NAS Data Recovery – Possible But Difficult
Network Attached Storage or NAS is a popular solution to store files that need to be shared among many users. It is mainly found in companies but because of cheap hard drives and high storage capacity it is also used in home environments. While in companies NAS is used mainly as a centralized storage, at home it is usually used as multimedia storage for movies, images, MP3 files and similar content. Even if there is only one user accessing the storage, NAS offers many advantages over other storage solutions. Cheaper models usually provide support only for non-redundant systems like JBOD or RAID0 while more advanced and expensive NAS models support also one or more RAID modes where the data is distributed across the drives for improved availability and performance.
NAS is in fact a small independent computer with disk array. You don’t see the NAS as a typical computer—you only access the data via network. Usually SMB/CIFS protocol is used in Windows or NFS in Linux/Unix environment. On user’s computer NAS is seen as one ore more disks. Because NAS is seen as a black box, many users don’t pay attention to the fact that this only a computer which can fail. Failed NAS causes problems to all users who depend on the data stored there. Therefore, experienced system administrators treat NAS systems with necessary care. When failure happens there is usually a backup solution and if for some reason it is not available you may have a problem. NAS data recovery usually means RAID data recovery which is considered as a complex recovery process and is therefore quite expensive. Data from NAS devices is as safe as is the RAID array inside it.
The main part of NAS is disk array. Theoretically one hard drive would be enough. But because of the requirement for higher capacity and higher availability typical NAS system consists of an array of disks. This array is usually used as RAID – Redundant Array of Inexpensive Disks. Each NAS includes an embedded computer which controls the disk array and provides network access to the users. This embedded computer runs a special operating system (embedded Linux is often used) which provides RAID functionality (if there is no dedicated hardware RAID controller), user interface for settings and administration, network access via standard protocols (NFS, SMB/CIFS, FTP, Web, etc.), and additional functions that are specific to each NAS model. In most cases you will have only one partition, but this depends on your needs and NAS software. Many partitions can be useful to separate data for different users. Each data partition can have different file system which can be useful if you are using different operating systems.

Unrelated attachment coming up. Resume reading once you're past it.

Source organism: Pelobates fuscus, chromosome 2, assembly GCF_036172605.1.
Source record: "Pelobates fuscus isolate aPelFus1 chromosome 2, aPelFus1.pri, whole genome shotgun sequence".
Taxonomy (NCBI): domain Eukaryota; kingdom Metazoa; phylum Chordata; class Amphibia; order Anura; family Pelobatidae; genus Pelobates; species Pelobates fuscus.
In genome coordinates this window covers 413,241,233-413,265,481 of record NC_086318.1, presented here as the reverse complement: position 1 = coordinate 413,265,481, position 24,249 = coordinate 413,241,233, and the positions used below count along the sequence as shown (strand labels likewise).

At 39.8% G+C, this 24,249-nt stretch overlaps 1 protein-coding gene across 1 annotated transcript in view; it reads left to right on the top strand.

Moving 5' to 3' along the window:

There are also few open source NAS projects based on Linux or FreeBSD. They offer flexibility, customization and low price of the system. But you still need basic PC hardware and at least one hard disk to run NAS—an old desktop computer will do the job. A popular open source solution is Free NAS.
Typical NAS hardware is very similar to that of a file server but in most cases it is not possible to use NAS for any other purpose than network access and file storage. There are at least two reasons that may prevent you from expanding the functionality of NAS system. The first one is the architecture of NAS which is a closed system. Normally you can not access the operating system except through standard network protocols (HTTP, FTP, SMB/CIFS). The second reason is the processor that runs the system. It is designed to be capable of handling network requests and data manipulation not anything else. Of course, there are NAS systems that allow shell access and can be expanded but this is not the primary function of NAS which is network attached storage. And finally, any additional service may endanger the primary function and data integrity.